Dr. Haid Haid
Turkiye’s efforts to normalize diplomatic relations with the Syrian regime have fueled unease among Syria’s armed opposition groups, leading some opponents of Bashar Assad to fear the end of their decade-long cause.
Among those most concerned is Hayat Tahrir Al-Sham, an armed organization that controls most of northwest Syria. While there is no evidence that Turkiye supports HTS directly, Ankara has been a major backer of other opposition groups during the 12-year Syrian conflict. Turkiye has mutual interests with HTS and has coordinated with the group on specific issues. Turkiye and Syria are working to restore ties, and if they find common ground, it could upend efforts to challenge the Assad regime, and effectively mark the end of HTS.
Assad has repeatedly conditioned reconciliation with Ankara on the complete withdrawal of Turkish troops from northern Syria. Damascus also insists on the termination of Ankara’s support for armed opposition groups.
While some armed groups might be able to survive the regime’s territorial expansion, HTS is unlikely to be among them. That is because the group is designated as a terrorist organization by both Ankara and Damascus due to its former affiliation with Al-Qaeda. In fact, Turkiye’s efforts to reconcile with Assad pose an existential threat to HTS.
The deployment of Turkish forces to Idlib in 2017, designed to prevent the Syrian regime from seizing the last rebel stronghold, was enabled by HTS, which helped provide a safer environment for Turkish troops. Today, the group fears that this history might lead supporters to conclude that HTS favors Turkiye’s talks with Assad — a perception that could threaten the group’s unity and fuel public anger.
HTS leader Abu Mohammed Al-Jolani was quick to denounce the Syrian-Turkish rapprochement. In a video statement, Al-Jolani said that he would not reconcile with Assad and promised to continue the fight until Damascus is liberated. He also pledged not to cede territory to Damascus. HTS is widely viewed as the strongest and most coherent armed group in northwest Syria. Therefore, it is important for rebel groups to secure their participation in the fight against the regime in order to better defend their territories.
To hammer the point home, HTS has increased its attacks against the Syrian regime in recent weeks. In contrast to the relative calm during the last year, the organization reportedly carried out 11 operations against regime forces in the past month and targeted pro-government cells operating in Idlib.
But HTS is also pursuing a nuanced strategy, aware that its survival depends on maintaining good ties with its northern neighbor. For instance, rather than engage in direct confrontations with regime forces, it has focused operations on defensive military sites behind enemy lines. This is likely because it wants to avoid fueling tensions with Turkiye, which maintains a ceasefire brokered with Russia in March 2020.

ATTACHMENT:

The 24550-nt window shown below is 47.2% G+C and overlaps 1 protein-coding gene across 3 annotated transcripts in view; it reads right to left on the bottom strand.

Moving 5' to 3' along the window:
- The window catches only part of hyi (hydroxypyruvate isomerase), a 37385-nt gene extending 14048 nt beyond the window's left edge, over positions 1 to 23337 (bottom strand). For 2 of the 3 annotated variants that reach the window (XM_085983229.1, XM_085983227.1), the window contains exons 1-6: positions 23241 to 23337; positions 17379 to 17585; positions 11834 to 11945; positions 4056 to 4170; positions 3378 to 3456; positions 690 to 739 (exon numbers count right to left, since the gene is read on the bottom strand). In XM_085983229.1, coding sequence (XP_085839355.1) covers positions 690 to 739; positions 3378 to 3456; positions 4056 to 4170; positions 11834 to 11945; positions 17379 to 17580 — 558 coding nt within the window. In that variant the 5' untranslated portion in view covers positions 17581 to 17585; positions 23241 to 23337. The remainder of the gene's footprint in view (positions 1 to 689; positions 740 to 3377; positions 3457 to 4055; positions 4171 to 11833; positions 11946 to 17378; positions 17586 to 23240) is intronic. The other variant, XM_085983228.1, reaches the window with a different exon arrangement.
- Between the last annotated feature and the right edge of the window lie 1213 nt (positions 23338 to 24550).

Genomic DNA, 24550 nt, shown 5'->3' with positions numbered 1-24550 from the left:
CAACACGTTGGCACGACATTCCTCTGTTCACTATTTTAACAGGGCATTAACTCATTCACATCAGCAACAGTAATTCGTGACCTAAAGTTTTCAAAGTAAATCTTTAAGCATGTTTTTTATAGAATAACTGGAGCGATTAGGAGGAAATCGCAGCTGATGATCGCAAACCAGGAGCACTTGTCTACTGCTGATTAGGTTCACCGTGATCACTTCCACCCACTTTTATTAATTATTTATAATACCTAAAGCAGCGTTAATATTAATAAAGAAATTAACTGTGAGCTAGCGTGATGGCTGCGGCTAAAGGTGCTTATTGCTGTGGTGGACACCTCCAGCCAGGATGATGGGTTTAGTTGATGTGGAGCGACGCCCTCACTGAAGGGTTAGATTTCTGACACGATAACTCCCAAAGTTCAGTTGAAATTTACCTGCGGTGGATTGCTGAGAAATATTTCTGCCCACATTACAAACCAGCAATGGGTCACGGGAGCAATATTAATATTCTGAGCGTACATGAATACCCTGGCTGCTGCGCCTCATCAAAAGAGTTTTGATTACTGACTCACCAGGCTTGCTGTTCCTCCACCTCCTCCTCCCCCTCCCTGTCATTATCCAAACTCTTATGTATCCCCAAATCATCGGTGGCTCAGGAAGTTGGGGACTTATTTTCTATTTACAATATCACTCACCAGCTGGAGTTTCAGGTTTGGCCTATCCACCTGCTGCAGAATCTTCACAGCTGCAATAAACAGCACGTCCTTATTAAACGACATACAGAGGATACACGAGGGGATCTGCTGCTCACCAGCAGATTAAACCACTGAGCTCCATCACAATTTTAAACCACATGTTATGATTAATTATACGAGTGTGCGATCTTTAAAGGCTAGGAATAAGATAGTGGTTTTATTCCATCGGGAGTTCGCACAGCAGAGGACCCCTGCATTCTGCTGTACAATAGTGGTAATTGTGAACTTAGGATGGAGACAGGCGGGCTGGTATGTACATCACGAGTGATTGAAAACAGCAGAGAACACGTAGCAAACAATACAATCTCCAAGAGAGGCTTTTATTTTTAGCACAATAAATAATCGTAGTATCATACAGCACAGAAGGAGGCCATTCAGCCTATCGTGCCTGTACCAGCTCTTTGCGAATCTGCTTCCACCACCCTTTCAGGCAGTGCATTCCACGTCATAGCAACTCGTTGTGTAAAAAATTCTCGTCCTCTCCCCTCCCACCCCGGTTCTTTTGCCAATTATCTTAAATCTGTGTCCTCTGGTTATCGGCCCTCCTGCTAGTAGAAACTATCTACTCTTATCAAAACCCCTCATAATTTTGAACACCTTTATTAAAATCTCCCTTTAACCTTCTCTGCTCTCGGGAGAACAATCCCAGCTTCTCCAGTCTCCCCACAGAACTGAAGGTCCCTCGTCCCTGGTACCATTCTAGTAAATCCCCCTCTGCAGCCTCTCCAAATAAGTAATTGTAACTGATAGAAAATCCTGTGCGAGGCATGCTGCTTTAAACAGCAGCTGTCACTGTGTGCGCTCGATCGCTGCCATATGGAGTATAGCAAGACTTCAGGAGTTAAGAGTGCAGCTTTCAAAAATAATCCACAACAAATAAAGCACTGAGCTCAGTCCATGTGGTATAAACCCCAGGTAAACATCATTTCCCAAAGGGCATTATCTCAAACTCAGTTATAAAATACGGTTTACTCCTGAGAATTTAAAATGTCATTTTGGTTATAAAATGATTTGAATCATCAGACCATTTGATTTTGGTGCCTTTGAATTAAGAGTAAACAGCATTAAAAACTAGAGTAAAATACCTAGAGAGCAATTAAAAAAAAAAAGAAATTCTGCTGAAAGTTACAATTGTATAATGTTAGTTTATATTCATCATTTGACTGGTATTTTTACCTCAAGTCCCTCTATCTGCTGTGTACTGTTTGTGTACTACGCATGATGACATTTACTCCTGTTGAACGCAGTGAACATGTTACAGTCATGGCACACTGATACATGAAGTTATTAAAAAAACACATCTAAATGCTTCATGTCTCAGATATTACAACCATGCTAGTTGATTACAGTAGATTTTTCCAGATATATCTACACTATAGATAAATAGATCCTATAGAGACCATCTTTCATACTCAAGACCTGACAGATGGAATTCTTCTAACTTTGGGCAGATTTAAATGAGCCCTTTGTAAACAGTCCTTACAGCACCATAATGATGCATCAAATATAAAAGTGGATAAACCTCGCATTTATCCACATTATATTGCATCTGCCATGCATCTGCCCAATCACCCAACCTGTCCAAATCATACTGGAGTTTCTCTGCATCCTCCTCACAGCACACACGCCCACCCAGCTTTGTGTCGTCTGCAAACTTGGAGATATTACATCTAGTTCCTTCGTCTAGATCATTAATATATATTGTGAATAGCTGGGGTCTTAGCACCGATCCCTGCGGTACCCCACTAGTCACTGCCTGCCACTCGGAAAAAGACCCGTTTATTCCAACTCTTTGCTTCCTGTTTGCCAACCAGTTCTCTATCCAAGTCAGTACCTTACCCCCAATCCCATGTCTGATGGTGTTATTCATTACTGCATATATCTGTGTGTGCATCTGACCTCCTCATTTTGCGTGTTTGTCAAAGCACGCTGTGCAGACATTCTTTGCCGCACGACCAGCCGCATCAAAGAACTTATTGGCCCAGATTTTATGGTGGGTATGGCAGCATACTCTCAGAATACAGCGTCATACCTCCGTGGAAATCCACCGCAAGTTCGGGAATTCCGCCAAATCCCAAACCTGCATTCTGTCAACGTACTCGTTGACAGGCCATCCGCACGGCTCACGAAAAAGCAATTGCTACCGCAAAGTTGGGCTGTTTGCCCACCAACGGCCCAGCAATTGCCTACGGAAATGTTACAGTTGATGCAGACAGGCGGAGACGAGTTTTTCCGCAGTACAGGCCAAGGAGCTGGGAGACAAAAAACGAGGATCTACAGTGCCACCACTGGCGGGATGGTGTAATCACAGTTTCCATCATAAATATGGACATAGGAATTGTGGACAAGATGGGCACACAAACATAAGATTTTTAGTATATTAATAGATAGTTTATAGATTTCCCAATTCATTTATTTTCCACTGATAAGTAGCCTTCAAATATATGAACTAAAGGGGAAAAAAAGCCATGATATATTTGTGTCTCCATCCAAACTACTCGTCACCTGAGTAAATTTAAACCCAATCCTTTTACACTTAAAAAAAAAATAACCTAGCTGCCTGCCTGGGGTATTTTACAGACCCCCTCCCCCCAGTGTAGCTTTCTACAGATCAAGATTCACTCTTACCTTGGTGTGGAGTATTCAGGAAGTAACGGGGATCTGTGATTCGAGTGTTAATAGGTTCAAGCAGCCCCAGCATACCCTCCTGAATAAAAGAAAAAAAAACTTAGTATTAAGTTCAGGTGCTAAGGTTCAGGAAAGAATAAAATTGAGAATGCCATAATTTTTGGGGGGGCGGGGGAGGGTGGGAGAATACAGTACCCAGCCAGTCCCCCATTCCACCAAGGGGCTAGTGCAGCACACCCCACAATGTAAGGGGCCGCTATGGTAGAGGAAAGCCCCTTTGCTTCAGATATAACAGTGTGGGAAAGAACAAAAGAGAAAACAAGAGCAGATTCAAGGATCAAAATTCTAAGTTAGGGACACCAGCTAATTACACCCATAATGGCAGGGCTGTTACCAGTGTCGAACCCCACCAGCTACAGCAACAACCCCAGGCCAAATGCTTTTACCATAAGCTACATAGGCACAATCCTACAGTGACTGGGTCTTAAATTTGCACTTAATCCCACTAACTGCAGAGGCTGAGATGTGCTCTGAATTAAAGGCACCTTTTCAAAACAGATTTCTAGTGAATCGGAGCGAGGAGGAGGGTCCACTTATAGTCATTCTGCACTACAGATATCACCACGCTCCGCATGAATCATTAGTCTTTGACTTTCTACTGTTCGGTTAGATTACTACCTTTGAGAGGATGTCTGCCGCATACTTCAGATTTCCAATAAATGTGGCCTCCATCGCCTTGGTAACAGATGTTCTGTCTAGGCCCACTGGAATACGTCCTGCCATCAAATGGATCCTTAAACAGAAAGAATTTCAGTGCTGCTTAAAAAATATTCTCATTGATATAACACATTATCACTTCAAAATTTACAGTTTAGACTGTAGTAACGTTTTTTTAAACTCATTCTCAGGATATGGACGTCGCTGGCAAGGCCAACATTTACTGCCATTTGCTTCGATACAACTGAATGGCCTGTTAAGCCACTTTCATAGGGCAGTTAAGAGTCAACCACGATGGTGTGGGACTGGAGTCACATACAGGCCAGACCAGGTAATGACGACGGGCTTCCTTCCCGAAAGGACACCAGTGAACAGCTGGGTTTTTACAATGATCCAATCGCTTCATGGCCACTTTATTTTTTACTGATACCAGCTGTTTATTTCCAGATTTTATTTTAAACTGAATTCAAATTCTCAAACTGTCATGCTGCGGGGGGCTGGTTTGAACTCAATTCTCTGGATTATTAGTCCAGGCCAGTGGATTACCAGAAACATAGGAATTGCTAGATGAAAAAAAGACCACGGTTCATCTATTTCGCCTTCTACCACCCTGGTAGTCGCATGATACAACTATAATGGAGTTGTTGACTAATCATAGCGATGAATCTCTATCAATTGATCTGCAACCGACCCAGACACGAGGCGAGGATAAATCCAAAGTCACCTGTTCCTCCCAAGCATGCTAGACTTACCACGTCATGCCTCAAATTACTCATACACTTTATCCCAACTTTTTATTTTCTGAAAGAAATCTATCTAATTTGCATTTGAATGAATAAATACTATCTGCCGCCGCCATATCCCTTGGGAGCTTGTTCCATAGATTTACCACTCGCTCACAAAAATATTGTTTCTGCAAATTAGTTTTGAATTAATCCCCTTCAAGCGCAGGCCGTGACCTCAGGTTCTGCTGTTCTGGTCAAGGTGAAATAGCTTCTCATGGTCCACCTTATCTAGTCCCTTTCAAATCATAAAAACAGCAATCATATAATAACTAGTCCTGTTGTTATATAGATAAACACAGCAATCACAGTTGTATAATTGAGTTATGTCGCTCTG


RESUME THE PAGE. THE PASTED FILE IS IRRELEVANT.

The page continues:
Moreover, HTS has refrained from directly criticizing Turkiye’s foreign policy and assumed a more conciliatory tone. In a December statement, HTS blamed the Assad regime for its unwillingness to address Turkish concerns, and urged Ankara to “preserve its values and moral gains in supporting the oppressed.”
It also expressed understanding for the “pressures that Turkiye is facing at the local and international levels.” These include Turkiye’s need to make progress on facilitating the return of Syrian refugees and countering the “Kurdish threat” before Turkish elections in May.
Privately, HTS has been more direct. Local sources tell me that HTS held a meeting in December with Turkish officials, during which the group’s leaders expressed concern about reconciliation with Syria and reiterated their commitment to honoring agreements with Turkiye.
The group’s calculated response appears to be driven by an assessment that negotiations between Ankara and Damascus are unlikely to yield results. This view is shared by many Syria observers who predict that the talks will stall because Turkiye and Syria remain far apart on many issues, not to mention the regime’s unwillingness to compromise.
This could explain why the HTS reaction so far has been designed to assure its domestic audience of its commitment to the fight, rather than to aggressively persuade Turkiye to terminate talks with Assad.
Of course, all bets are off if talks between Ankara and Damascus produce an unexpected breakthrough. In such a scenario, HTS would likely first use its diplomatic channels with Ankara to reach a compromise that would allow it to preserve its interests as much as possible. These might include, for example, withdrawing from specific areas in Idlib in exchange for expanding into northern Aleppo.
Failing a mutually accepted compromise with Turkiye, the group would undoubtedly turn to more aggressive means of survival.
No matter how the Turkish-Syrian rapprochement progresses, these are uneasy times for Syria’s opposition in Idlib — those who fight, and those who simply long for an end to years of suffering.